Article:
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    21 Oct 2016

    Darlington man accused of breaking wind in boy's face stands trial for child cruelty

    A ROOFER has gone on trial accused of mistreating a child - by breaking wind in his face.
    Gary McKenzie denies the disgusting prank but says he once broke wind in front of the boy's face accidentally, which he said was funny. 
    Prosecutor Paul Abrahams told Teesside Crown Court that if the incident had taken place in a rugby club after the victim had drunk ten pints it may have been dismissed as horseplay, but in McKenzie's case it amounted to cruelty.
    The charge McKenzie faces states: "At Darlington in the County of Durham, being a person who had attained the age of 16 years, you wilfully ill-treated the child, namely by breaking wind in his face, in a manner likely to cause him unnecessary suffering or injury to health Contrary to section 1(1) of the Children and Young Persons Act 1933." 
    He faces three other charges - that he punched the boy on the arm and 'sucked' his eye while "play-fighting" and that he held a pillow over the face of another child, which he also put down to "playing."
    Mr Abrahams told the jury on Wednesday the acts of 22-year-old McKenzie, of Beaumont Hill, Darlington, were "cruel and bullying."
    Describing the alleged dirty prank, he said the boy, who is under 16 and cannot be identified, had been lying down when McKenzie approached him.
    He said: "The boy said that the defendant pumped in his face.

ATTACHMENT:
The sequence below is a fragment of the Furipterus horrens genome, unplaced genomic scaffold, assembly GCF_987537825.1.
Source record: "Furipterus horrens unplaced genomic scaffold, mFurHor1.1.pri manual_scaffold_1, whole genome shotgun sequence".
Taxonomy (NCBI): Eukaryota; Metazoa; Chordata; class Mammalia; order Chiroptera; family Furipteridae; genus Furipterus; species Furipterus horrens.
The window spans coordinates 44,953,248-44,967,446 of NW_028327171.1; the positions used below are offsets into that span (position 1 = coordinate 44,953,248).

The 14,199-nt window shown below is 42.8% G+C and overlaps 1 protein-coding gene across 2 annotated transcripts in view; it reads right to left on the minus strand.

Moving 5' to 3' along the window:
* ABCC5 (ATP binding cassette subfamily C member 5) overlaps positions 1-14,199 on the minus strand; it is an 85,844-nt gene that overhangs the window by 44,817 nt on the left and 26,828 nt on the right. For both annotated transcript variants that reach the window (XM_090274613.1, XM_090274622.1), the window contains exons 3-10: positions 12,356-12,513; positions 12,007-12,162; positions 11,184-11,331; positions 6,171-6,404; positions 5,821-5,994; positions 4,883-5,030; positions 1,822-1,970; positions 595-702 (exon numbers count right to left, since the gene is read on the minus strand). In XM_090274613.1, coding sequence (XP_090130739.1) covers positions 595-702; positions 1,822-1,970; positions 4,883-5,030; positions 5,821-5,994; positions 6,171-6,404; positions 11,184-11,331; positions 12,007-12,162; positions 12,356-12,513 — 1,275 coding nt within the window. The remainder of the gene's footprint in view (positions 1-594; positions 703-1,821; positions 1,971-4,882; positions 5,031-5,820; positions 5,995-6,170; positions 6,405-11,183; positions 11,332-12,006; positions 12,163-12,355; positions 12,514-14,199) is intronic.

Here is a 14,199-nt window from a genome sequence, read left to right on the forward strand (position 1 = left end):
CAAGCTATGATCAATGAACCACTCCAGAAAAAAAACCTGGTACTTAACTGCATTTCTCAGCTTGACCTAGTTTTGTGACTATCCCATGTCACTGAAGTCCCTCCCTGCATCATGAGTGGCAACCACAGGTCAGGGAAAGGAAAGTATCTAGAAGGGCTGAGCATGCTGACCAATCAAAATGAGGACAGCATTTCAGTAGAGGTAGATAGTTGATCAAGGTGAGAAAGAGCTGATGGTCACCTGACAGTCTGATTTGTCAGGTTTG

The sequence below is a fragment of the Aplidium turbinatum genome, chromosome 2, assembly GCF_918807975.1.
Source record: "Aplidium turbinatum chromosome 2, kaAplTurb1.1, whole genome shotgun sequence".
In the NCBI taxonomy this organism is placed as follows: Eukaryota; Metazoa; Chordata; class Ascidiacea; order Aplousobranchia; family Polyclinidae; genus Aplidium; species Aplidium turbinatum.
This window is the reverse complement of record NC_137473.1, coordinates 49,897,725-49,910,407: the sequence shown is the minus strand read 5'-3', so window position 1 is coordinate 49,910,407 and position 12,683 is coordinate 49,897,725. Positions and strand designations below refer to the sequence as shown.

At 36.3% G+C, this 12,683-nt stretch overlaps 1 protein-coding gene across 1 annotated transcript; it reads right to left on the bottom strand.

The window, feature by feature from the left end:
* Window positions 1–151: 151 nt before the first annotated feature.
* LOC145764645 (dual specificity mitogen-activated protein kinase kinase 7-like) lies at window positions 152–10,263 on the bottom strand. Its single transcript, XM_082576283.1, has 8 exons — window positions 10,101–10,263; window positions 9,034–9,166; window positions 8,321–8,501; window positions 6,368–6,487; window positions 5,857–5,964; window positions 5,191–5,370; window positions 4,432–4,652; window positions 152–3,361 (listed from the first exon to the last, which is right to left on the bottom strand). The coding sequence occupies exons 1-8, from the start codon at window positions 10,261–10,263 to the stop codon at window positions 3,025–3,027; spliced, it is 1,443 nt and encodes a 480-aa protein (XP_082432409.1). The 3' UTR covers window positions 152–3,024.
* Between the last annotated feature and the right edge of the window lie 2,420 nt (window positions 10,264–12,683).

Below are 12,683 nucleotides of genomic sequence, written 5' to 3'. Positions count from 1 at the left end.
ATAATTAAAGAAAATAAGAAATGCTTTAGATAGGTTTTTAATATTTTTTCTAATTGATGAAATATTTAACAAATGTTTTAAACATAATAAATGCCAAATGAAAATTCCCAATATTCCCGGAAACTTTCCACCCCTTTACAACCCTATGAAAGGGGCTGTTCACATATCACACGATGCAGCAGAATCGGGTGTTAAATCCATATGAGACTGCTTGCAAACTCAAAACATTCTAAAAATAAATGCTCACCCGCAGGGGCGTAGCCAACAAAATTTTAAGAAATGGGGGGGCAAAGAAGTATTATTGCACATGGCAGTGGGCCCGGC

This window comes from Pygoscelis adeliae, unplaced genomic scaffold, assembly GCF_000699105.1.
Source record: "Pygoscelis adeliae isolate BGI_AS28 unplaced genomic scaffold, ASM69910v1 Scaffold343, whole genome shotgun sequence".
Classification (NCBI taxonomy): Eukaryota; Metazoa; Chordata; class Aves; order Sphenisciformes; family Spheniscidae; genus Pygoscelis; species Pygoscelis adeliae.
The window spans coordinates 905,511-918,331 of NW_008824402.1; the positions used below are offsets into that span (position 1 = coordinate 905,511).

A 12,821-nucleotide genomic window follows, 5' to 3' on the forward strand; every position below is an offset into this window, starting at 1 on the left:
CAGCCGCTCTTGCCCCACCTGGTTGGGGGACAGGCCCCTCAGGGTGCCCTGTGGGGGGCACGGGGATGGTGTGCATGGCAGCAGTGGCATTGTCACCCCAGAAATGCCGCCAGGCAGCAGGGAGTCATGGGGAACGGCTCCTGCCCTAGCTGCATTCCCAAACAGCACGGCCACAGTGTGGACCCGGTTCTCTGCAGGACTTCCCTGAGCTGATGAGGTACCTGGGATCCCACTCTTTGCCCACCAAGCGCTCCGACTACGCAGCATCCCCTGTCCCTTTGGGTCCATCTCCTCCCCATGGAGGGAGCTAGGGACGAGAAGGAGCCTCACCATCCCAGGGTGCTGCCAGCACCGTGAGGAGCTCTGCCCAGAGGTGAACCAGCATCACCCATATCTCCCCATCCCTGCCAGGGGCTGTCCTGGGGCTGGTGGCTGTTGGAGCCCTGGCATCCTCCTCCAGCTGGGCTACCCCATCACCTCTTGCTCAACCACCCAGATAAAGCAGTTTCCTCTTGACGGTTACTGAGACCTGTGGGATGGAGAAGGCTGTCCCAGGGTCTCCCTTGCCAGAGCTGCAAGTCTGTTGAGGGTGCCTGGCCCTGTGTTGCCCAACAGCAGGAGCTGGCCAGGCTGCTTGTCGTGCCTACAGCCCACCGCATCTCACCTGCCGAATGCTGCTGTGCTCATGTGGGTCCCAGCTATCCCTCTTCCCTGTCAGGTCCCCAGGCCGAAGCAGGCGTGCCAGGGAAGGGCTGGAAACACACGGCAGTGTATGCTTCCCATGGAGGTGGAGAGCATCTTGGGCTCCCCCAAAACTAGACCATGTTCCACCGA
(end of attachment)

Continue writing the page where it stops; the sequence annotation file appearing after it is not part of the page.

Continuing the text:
"It might be at a rugby club done to someone who had drunk ten pints and fallen asleep that one might think of this as horseplay.
    "But this was a child at the time and was highly inappropriate."
    Mr Abrahams said the boy had been upset by the incident and asked McKenzie why he had done it, and was told: "I just wanted to be nasty."
    In police interview McKenzie denied the incident, saying he had once broken wind while climbing a flight of steps when the boy had been behind him with his face near his backside.
    Mr Abrahams said: "He said this had been funny but denied the incident described.
    "Of the incident involving the pillow he said he was just playing. We say this was a cruel act and that he was not just playing."
    On two different occasions, McKenzie punched the boy on the arm and sucked his eye, which caused a red ring and then a bruise to appear on the youngster's face, the court was told.
    The alleged victim relived his ordeal in a recorded police interview played to the court.
    The boy said: "He pumped. He was right next to me and bending down, he was wearing shorts, his shorts were right next to my face.
    "I said 'why did you do that?' and he said he did it because he wanted to be nasty."
    He said he had seen McKenzie do a similar thing to another child, and told a detective: "He pulled his pants down and pumped right on their face.
    "I knew he had pumped because I heard the noise."
    McKenzie denied to police he had done either of those acts, describing the actions as "disgusting and disgraceful" and something he would not do.
    He denies four charges of child cruelty, and faces a trial trial which is expected to last for the rest of the week.
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